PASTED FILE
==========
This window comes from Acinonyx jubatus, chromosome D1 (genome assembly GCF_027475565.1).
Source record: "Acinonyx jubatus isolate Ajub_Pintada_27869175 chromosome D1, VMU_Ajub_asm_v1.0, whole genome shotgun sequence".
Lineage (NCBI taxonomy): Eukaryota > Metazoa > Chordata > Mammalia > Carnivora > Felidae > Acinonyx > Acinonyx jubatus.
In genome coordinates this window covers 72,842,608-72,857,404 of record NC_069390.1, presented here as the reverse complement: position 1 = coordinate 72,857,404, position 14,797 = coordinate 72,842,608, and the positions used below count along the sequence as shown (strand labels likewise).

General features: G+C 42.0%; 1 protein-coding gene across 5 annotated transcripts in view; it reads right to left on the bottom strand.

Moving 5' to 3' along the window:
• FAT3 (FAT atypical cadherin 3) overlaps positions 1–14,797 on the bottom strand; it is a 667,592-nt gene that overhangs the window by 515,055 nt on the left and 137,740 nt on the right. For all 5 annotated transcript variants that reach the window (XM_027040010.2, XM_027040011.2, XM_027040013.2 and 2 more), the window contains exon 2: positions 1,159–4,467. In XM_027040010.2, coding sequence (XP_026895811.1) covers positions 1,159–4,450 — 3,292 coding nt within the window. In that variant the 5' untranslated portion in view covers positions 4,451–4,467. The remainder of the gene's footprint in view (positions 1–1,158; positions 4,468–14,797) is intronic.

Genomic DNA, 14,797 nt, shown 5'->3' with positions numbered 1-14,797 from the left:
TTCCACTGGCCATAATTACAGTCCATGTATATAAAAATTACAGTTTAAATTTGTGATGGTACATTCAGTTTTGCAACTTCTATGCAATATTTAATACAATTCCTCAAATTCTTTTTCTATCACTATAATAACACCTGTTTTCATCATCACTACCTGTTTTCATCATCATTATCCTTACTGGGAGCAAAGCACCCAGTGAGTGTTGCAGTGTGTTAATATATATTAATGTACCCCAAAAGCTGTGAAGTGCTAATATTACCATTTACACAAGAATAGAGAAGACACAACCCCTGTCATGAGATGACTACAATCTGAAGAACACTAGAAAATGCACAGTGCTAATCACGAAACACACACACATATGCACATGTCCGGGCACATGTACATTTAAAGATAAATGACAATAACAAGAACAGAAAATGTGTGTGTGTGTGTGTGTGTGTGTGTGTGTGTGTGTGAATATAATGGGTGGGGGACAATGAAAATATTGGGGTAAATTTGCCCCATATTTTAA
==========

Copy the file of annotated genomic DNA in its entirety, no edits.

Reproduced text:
This window comes from Acinonyx jubatus, chromosome D1 (genome assembly GCF_027475565.1).
Source record: "Acinonyx jubatus isolate Ajub_Pintada_27869175 chromosome D1, VMU_Ajub_asm_v1.0, whole genome shotgun sequence".
Lineage (NCBI taxonomy): Eukaryota > Metazoa > Chordata > Mammalia > Carnivora > Felidae > Acinonyx > Acinonyx jubatus.
In genome coordinates this window covers 72,842,608-72,857,404 of record NC_069390.1, presented here as the reverse complement: position 1 = coordinate 72,857,404, position 14,797 = coordinate 72,842,608, and the positions used below count along the sequence as shown (strand labels likewise).

General features: G+C 42.0%; 1 protein-coding gene across 5 annotated transcripts in view; it reads right to left on the bottom strand.

Moving 5' to 3' along the window:
• FAT3 (FAT atypical cadherin 3) overlaps positions 1–14,797 on the bottom strand; it is a 667,592-nt gene that overhangs the window by 515,055 nt on the left and 137,740 nt on the right. For all 5 annotated transcript variants that reach the window (XM_027040010.2, XM_027040011.2, XM_027040013.2 and 2 more), the window contains exon 2: positions 1,159–4,467. In XM_027040010.2, coding sequence (XP_026895811.1) covers positions 1,159–4,450 — 3,292 coding nt within the window. In that variant the 5' untranslated portion in view covers positions 4,451–4,467. The remainder of the gene's footprint in view (positions 1–1,158; positions 4,468–14,797) is intronic.

Genomic DNA, 14,797 nt, shown 5'->3' with positions numbered 1-14,797 from the left:
TTCCACTGGCCATAATTACAGTCCATGTATATAAAAATTACAGTTTAAATTTGTGATGGTACATTCAGTTTTGCAACTTCTATGCAATATTTAATACAATTCCTCAAATTCTTTTTCTATCACTATAATAACACCTGTTTTCATCATCACTACCTGTTTTCATCATCATTATCCTTACTGGGAGCAAAGCACCCAGTGAGTGTTGCAGTGTGTTAATATATATTAATGTACCCCAAAAGCTGTGAAGTGCTAATATTACCATTTACACAAGAATAGAGAAGACACAACCCCTGTCATGAGATGACTACAATCTGAAGAACACTAGAAAATGCACAGTGCTAATCACGAAACACACACACATATGCACATGTCCGGGCACATGTACATTTAAAGATAAATGACAATAACAAGAACAGAAAATGTGTGTGTGTGTGTGTGTGTGTGTGTGTGTGTGTGTGAATATAATGGGTGGGGGACAATGAAAATATTGGGGTAAATTTGCCCCATATTTTAA